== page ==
Will the Triple Board Residency at IU School of Medicine really train me to board and work in all three disciplines?
Absolutely. One of the biggest areas of concern that triple board applicants express is about training in pediatrics. At IU School of Medicine, there is a wide range of exposure and training opportunities. You will care for “bread and butter” conditions to the most specialized/complex diagnoses in all three disciplines. While in each discipline, the goals and expectations of your training and work will be equivalent to peers in the other disciplines.
Most states are under-resourced in mental health services. How is IU School of Medicine addressing this challenge?
IU Health is the largest healthcare system in Indiana and supports the only triple board residency and child psychiatry fellowship. Our organization considers the entire state population to be our responsibility. Many innovative programs have been developed as a way to tackle gaps in services:
- Changing Health Outcomes through Integrated Care Excellence (CHOICE) program, designed to deliver integrated behavioral health in primary care settings.
- Through the Department of Psychiatry’s close working relationship with the Indiana Division of Mental Health and Addiction, trainees can seek opportunities to learn about and be involved in state level work/policy.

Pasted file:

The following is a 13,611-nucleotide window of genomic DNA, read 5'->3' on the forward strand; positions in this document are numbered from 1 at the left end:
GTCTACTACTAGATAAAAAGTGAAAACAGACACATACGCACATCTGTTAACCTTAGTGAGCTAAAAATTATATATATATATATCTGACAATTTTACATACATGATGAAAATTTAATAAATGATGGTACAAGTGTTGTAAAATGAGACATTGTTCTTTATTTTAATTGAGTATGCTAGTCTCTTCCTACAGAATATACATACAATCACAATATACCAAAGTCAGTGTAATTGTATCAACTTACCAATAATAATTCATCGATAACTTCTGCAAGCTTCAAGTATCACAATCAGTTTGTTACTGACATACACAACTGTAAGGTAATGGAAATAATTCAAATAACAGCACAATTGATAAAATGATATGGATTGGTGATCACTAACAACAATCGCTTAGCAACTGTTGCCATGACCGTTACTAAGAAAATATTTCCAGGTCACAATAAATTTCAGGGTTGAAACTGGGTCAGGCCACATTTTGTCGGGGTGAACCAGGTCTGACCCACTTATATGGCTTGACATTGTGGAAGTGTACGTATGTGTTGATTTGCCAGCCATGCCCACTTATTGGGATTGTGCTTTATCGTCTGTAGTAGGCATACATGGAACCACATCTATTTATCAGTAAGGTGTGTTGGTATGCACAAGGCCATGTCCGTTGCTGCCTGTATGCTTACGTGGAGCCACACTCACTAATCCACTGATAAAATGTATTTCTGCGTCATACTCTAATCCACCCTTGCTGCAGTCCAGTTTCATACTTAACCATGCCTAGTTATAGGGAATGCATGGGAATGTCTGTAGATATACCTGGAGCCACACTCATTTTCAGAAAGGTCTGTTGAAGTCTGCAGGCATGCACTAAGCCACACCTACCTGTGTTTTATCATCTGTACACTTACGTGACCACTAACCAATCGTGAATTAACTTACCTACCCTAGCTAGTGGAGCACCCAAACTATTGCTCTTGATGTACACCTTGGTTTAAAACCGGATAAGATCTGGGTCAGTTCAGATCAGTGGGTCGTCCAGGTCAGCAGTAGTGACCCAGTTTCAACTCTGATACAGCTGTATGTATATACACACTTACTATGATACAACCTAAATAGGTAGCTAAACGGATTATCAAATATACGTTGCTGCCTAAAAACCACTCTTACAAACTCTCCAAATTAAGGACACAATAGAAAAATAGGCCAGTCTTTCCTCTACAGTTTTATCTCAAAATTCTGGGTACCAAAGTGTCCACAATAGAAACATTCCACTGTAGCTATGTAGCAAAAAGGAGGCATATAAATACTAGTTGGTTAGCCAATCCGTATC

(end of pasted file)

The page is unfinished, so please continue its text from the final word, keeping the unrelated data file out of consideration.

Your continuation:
- Indiana Behavioral Health Access Program for Youth (Be Happy) – A service available to primary care and specialty providers throughout the state to “phone a friend”/consult a child psychiatrist on the mental health care of a patient in need. The goal of the service is to improve evidence-based practice throughout Indiana.
- Psychotropic Consultation Program – an initiative launched by IU School of Medicine Department of Psychiatry, Department of Child Services (DCS), Office of Medicaid Policy and Planning, Division of Mental Health and Addiction, Family Social Services Administration for overseeing the care of DCS involved youth who are prescribed psychotropic medications. A multidisciplinary team reviews best practice guidelines, monitors prescription patterns, provides education, and consultation.
- Project ECHO – Project ECHO (Extension for Community Healthcare Outcomes) is a movement to connect local primary care teams with inter-disciplinary specialist teams via technology to improve treatment for complex and chronic health conditions. State-supported Project ECHOs include topics in general psychiatry, child psychiatry, and addiction psychiatry. Many interesting options available, including a series on LGBTQ healthcare.
- IU Health “Virtual Hub” – Behavioral health clinicians located in a “virtual hub” evaluate patients who have presented in crisis to IU Health ERs throughout the state.
- Cross Teaching between Specialties – Opportunities for faculty, residents, and fellows to provide didactics on psychiatric topics for the medical school and other residency programs (e.g., general pediatrics program, emergency medicine program, child protection, developmental behavioral pediatrics program).